A friend recently said to us, “I am learning to have fewer reactive conversations and more frequent creative conversations.” What simple advice! The question arises, when we go reactive, how do we shift to a creative conversation and embody the TED* roles of Creator, Challenger and Coach?

pause-buttonWe recommend hitting the pause button to lengthen the time between getting triggered and reacting. A pause, for even a few seconds, reduces our need to respond to the perceived threat, and helps bring clarity to the moment.

Remember the sage advice to count to ten if we get angry? By counting to ten the reactive part of the brain calms. During this pause, the stories we make up that triggered our reactivity can be reinterpreted.

Donna recently had an opportunity to practice hitting the pause button. After a long day of travel, David was ready to go to bed and Donna wanted to talk.

David said: “I am really tired, honey, and would like to turn in now.”

Donna wanted to share a story that had happened earlier in the day. When David said he wanted to go to bed, she felt a knot in her gut and heard a whisper: “He doesn’t want to listen. Maybe he doesn’t value me.”

When Donna hit the pause button, she heard possible new interpretations of David’s desire to turn in early and her responses to them:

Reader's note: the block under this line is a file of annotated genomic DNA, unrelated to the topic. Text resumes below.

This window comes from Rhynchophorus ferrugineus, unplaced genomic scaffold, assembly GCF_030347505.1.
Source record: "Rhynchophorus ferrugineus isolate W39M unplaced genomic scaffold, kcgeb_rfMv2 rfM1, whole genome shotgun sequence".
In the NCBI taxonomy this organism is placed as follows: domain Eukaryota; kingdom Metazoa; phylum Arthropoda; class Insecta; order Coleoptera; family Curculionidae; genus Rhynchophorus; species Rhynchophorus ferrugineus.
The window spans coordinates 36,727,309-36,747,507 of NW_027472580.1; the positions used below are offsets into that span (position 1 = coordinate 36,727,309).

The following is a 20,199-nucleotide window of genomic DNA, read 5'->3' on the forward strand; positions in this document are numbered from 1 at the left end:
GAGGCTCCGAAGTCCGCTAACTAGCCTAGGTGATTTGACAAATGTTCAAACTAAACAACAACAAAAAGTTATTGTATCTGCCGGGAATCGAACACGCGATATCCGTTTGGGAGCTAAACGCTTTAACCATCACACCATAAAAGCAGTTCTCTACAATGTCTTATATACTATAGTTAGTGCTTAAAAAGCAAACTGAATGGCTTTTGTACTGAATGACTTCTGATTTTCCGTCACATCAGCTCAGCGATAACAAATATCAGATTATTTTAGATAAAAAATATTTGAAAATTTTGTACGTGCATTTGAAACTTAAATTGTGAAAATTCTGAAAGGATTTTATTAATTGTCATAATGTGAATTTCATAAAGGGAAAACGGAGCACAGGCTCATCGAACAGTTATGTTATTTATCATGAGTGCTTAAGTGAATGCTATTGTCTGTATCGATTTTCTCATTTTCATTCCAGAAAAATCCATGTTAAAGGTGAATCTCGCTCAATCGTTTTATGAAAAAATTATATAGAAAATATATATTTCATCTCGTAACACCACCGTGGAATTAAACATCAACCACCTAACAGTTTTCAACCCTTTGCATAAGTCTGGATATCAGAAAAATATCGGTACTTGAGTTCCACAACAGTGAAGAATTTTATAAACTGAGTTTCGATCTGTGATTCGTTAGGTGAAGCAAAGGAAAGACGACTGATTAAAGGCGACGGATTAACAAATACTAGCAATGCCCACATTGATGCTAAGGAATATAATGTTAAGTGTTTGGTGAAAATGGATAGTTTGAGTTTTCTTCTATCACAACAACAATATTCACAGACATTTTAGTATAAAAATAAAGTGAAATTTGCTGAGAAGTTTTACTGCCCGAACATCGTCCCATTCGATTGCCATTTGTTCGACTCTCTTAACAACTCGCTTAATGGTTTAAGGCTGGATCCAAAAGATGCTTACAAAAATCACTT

1. She could laugh at how ridiculous it sounds that David doesn’t value her;
  2. She could say good night and share the story in the morning;
  3. She could realize that his fatigue has nothing to do with her.

Once Donna paused, she had the freedom to choose rather than force a reactive conversation.

American psychologist Rollo May said: “Freedom is in the capacity to pause between stimulus and response.” After pausing, Donna did not feel victimized or persecuted by David’s desire to turn in early. What freedom!

Pausing builds our capacity to handle the fear and reactivity that arises. At any moment we can get triggered and take on the roles of the Dreaded Drama Triangle (DDT)™ of Victim, Persecutor or Rescuer. Each of these roles may spark reactive conversations.

By hitting the pause button, powerful new options arise that support the shift from the DDT to TED* roles of Creator, Challenger and Coach. It is in how we relate to others that we can witness the positive approach that TED* brings to our relationships as we co-create with the people in our lives.

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